Boxing Day preview: Might Bite sharpens teeth for Kempton showpiece

TWELVE months ago Might Bite had Grade One honours at Kempton at his mercy before suffering a hideous final fence fall in the Kauto Star Novices Chase.

Might Bite goes for glory at Kempton today (Picture: Niall Carson/PA Wire)

Fast forward 365 days and Nicky Henderson’s steeplechaser is a deserved favourite for the King George VI Chase – National Hunt racing’s mid-winter highlight.

And Henderson, a dual King George-winning trainer courtesy of Long Run, is confident – Might Bite has not lost since last year’s mishap.

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A confidence-boosting win at Doncaster was followed by Grade One triumphs at the Cheltenham and Aintree festivals over stablemate Whisper who reopposes again.

Might Bite’s successful reappearance at Sandown last month, after swerving Haydock’s Betfair Chase because of the heavy ground, suggests the eight-year-old – owned by The Knot Again Partnership and the mount of Nico de Boinville – is the one to beat.

The worry, however, is the final fence and the horse’s tendency to wander on the run-in. “He had a nice time at Sandown and this fellow, as everybody knows, is not without idiosyncrasies,” admitted Henderson.

“When we finished last season, we all went to bed knowing the King George would be his first objective. I think the track essentially plays to his strengths in that he gets into a real, solid gallop.

“What we saw that day at Kempton last year was impressive until he fell. That pointed us in the direction of going back for the King George.

“We’re very much hoping for good ground as he is a very good mover.”

Might Bite made much of the running in his starts last season, but did take a lead for at least some of the three-mile journey at Sandown on his return.

Henderson does not feel his charge is tactically one dimensional, adding: “There will be plenty of pace and it doesn’t worry us if we don’t have to make the running.

“If he takes Nico to the front, with a horse like him you’re never going to take him back. If he wants to rock and roll, we’ll let him rock and roll. He seems a much quicker horse at home this year than he was last year.”

There’s a fascinating sub-plot – Might Bite came to grief last year under Daryl Jacob who takes the ride on the Nigel Twiston-Davies-trained Bristol De Mai.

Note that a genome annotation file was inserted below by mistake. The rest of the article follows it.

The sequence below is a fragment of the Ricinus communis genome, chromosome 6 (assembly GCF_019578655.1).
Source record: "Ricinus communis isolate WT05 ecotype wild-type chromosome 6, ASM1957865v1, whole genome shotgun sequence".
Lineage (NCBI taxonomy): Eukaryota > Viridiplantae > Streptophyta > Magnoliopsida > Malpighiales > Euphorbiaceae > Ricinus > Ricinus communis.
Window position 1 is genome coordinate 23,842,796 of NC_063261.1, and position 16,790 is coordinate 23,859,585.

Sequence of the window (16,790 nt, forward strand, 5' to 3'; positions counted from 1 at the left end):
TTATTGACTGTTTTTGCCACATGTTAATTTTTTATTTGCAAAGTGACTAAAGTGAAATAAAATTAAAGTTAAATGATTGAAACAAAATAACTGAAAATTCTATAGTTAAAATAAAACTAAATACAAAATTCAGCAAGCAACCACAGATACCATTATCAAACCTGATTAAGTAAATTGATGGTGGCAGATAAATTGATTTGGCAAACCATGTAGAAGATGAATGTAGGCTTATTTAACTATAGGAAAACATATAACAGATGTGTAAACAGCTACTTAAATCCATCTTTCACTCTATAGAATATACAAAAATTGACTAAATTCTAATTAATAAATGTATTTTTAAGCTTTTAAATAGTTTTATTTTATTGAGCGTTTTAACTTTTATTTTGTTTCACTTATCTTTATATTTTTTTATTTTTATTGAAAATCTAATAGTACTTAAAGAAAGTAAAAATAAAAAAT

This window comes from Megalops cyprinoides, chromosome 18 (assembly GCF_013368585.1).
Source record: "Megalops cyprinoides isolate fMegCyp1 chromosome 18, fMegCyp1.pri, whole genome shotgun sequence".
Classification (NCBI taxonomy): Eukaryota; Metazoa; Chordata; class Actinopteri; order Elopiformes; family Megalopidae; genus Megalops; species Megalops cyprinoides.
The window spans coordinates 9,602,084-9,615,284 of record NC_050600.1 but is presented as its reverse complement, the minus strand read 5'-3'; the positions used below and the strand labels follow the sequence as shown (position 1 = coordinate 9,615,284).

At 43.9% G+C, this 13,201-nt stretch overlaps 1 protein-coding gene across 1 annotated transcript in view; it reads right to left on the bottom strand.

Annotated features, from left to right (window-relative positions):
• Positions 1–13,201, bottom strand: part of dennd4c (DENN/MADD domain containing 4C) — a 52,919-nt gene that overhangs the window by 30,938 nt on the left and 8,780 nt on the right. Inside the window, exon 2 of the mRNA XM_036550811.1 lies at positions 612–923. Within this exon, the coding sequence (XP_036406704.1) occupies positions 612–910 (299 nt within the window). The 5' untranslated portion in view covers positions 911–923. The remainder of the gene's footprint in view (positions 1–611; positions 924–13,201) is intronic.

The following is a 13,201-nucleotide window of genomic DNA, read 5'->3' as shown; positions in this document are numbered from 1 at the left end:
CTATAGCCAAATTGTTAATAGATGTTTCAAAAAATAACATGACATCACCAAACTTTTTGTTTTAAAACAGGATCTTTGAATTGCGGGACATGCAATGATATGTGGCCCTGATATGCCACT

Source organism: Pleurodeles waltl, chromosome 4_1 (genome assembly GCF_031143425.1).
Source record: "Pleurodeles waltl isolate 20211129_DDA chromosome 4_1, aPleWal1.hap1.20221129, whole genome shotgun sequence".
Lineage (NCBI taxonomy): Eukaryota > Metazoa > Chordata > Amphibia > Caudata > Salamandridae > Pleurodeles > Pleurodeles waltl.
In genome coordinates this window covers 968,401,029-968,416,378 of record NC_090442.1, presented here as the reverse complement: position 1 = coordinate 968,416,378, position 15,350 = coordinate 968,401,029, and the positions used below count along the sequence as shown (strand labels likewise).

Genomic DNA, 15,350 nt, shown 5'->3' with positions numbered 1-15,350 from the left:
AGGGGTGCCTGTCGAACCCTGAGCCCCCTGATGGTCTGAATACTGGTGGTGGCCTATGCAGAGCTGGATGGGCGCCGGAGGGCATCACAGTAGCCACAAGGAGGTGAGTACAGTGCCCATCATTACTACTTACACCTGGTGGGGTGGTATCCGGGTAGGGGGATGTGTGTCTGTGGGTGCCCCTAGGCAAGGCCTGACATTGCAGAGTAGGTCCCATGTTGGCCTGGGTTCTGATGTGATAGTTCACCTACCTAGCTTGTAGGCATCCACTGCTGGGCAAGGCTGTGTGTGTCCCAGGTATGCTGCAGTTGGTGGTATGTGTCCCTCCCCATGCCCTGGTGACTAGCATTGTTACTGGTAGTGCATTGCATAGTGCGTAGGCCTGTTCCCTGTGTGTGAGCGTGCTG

This is the horse that won Wetherby’s Charlie Hall Chase before turning the aforementioned Betfair Chase into a procession.

Yet, while some suggest Kempton’s right-handed configuration won’t play to Bristol De Mai’s strengths and that the flying grey needs bottomless ground, Henderson is mindful and respectful of the challenger.

“When they go in very soft ground, it is an advantage and he can jump for fun out of it,” he added. “If he goes to Kempton and it is good ground, he loses that advantage, but he’ll still be very competitive. If it is very soft, it will take a mighty one to beat him.”

Twiston-Davies is certainly up for the challenge in a race that also features last year’s winner Thistlecrack who will be looking to silence the critics after Tom Scudamore’s mount struggled for race fitness over hurdles at Newbury earlier this month.

After all, Bristol De Mai is eligible for a £1m bonus that will be paid to any horse that wins the ‘big three’ – the Betfair Chase, King George Chase and Cheltenham Gold Cup – in the same season.

“We are very much looking forward to Kempton and it is where the talking ends,” he declared. “Just because he has won in heavy ground, he moves like a good ground horse and he seems to cope with most things. I think he is a very good horse.”

On the mouthwatering clash with Might Bite, Twiston-Davies added: “There is no collateral form between the two of them and we are hoping we can sort it out.

“We are absolutely blinkered on the bonus – it’s a very exciting idea. He won a good race on the bridle at Haydock and it didn’t seem to take anything out of him. You would be a fool to say it hasn’t, but you don’t notice and he is in the form of his life.”